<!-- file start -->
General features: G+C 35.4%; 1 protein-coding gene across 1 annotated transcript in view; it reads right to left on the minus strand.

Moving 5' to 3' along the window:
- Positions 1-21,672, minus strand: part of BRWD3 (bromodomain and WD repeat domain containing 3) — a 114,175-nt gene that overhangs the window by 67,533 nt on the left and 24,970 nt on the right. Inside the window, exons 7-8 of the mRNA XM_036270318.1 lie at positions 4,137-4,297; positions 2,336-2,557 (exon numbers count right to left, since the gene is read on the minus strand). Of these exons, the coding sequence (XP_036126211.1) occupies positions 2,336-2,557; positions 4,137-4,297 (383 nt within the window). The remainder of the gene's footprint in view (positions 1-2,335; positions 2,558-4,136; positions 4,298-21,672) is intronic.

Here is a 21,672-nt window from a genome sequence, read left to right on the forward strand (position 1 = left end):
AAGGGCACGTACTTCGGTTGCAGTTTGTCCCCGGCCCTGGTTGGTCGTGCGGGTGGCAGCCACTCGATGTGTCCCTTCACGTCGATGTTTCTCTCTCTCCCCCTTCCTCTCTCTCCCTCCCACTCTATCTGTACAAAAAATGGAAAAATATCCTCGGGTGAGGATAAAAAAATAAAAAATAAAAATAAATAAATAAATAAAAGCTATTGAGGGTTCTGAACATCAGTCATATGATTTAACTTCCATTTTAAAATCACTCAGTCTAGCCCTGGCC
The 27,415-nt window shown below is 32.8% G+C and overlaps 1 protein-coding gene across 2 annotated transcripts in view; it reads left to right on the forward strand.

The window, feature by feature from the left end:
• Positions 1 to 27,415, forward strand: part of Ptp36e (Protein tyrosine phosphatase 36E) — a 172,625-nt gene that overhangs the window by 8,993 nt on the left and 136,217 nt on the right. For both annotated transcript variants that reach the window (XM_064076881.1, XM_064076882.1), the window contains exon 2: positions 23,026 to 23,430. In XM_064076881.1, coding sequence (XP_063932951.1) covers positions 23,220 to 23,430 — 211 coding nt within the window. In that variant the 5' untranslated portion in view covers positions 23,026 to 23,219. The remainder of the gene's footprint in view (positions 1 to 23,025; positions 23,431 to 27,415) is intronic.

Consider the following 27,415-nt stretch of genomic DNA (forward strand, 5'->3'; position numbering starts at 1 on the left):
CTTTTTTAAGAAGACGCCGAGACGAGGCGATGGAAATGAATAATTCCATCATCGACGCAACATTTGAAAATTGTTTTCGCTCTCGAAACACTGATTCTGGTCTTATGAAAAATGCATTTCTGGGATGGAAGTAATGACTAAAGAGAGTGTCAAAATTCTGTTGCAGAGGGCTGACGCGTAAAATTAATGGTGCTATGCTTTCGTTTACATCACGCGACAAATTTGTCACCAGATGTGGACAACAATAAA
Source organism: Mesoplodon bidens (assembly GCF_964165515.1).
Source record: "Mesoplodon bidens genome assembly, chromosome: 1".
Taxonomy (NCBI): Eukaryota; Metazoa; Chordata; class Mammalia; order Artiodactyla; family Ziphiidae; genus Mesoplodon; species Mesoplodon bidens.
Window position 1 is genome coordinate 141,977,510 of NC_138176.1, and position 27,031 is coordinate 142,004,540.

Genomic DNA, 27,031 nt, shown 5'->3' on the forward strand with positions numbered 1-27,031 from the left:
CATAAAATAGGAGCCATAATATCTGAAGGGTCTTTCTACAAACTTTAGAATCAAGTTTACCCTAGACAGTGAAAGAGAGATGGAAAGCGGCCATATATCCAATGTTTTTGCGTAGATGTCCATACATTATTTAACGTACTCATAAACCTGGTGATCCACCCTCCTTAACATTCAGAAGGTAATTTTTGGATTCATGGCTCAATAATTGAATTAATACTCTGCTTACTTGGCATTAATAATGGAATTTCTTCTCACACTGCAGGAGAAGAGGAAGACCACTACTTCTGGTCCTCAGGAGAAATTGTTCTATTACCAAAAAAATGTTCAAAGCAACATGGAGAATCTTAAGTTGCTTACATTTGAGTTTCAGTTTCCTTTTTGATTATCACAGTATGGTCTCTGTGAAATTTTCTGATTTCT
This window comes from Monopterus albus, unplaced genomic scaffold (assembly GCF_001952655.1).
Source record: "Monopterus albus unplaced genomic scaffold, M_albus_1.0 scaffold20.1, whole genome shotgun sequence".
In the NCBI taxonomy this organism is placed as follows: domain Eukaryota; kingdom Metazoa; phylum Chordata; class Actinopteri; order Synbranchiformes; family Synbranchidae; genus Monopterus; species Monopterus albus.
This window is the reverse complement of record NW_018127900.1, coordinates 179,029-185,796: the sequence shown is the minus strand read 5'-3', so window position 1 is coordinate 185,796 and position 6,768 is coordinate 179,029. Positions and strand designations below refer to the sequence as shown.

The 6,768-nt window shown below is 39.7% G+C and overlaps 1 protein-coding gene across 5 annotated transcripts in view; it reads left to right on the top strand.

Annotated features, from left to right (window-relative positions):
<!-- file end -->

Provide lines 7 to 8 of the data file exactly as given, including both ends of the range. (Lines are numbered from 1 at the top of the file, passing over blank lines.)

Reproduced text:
The window, feature by feature from the left end:
• Positions 1 to 27,415, forward strand: part of Ptp36e (Protein tyrosine phosphatase 36E) — a 172,625-nt gene that overhangs the window by 8,993 nt on the left and 136,217 nt on the right. For both annotated transcript variants that reach the window (XM_064076881.1, XM_064076882.1), the window contains exon 2: positions 23,026 to 23,430. In XM_064076881.1, coding sequence (XP_063932951.1) covers positions 23,220 to 23,430 — 211 coding nt within the window. In that variant the 5' untranslated portion in view covers positions 23,026 to 23,219. The remainder of the gene's footprint in view (positions 1 to 23,025; positions 23,431 to 27,415) is intronic.